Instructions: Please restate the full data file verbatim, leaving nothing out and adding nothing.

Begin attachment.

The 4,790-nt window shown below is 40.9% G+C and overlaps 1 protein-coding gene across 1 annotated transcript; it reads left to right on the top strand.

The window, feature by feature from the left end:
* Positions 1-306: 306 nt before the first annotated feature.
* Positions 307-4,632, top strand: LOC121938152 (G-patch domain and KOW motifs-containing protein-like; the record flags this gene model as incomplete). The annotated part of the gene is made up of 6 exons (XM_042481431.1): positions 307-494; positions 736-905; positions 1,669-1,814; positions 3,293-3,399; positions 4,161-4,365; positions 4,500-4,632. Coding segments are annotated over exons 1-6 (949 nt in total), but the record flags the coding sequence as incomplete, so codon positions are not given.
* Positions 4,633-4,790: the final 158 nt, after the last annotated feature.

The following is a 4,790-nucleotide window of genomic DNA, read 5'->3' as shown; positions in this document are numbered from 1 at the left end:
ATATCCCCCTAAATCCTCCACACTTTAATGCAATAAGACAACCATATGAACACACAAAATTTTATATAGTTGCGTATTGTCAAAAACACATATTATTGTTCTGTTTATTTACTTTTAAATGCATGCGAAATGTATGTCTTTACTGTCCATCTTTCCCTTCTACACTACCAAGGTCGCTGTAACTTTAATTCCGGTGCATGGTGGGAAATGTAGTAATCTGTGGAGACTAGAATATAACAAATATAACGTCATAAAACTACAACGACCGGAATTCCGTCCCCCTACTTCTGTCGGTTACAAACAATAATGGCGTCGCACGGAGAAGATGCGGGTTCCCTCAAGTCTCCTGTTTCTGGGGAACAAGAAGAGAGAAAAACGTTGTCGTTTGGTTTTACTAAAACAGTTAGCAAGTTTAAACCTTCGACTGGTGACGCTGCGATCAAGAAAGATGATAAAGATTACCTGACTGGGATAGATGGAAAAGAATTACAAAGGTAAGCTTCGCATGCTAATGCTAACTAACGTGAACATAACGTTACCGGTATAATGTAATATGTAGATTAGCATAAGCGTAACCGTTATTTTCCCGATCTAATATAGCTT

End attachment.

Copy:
The 4,790-nt window shown below is 40.9% G+C and overlaps 1 protein-coding gene across 1 annotated transcript; it reads left to right on the top strand.

The window, feature by feature from the left end:
* Positions 1-306: 306 nt before the first annotated feature.
* Positions 307-4,632, top strand: LOC121938152 (G-patch domain and KOW motifs-containing protein-like; the record flags this gene model as incomplete). The annotated part of the gene is made up of 6 exons (XM_042481431.1): positions 307-494; positions 736-905; positions 1,669-1,814; positions 3,293-3,399; positions 4,161-4,365; positions 4,500-4,632. Coding segments are annotated over exons 1-6 (949 nt in total), but the record flags the coding sequence as incomplete, so codon positions are not given.
* Positions 4,633-4,790: the final 158 nt, after the last annotated feature.

The following is a 4,790-nucleotide window of genomic DNA, read 5'->3' as shown; positions in this document are numbered from 1 at the left end:
ATATCCCCCTAAATCCTCCACACTTTAATGCAATAAGACAACCATATGAACACACAAAATTTTATATAGTTGCGTATTGTCAAAAACACATATTATTGTTCTGTTTATTTACTTTTAAATGCATGCGAAATGTATGTCTTTACTGTCCATCTTTCCCTTCTACACTACCAAGGTCGCTGTAACTTTAATTCCGGTGCATGGTGGGAAATGTAGTAATCTGTGGAGACTAGAATATAACAAATATAACGTCATAAAACTACAACGACCGGAATTCCGTCCCCCTACTTCTGTCGGTTACAAACAATAATGGCGTCGCACGGAGAAGATGCGGGTTCCCTCAAGTCTCCTGTTTCTGGGGAACAAGAAGAGAGAAAAACGTTGTCGTTTGGTTTTACTAAAACAGTTAGCAAGTTTAAACCTTCGACTGGTGACGCTGCGATCAAGAAAGATGATAAAGATTACCTGACTGGGATAGATGGAAAAGAATTACAAAGGTAAGCTTCGCATGCTAATGCTAACTAACGTGAACATAACGTTACCGGTATAATGTAATATGTAGATTAGCATAAGCGTAACCGTTATTTTCCCGATCTAATATAGCTT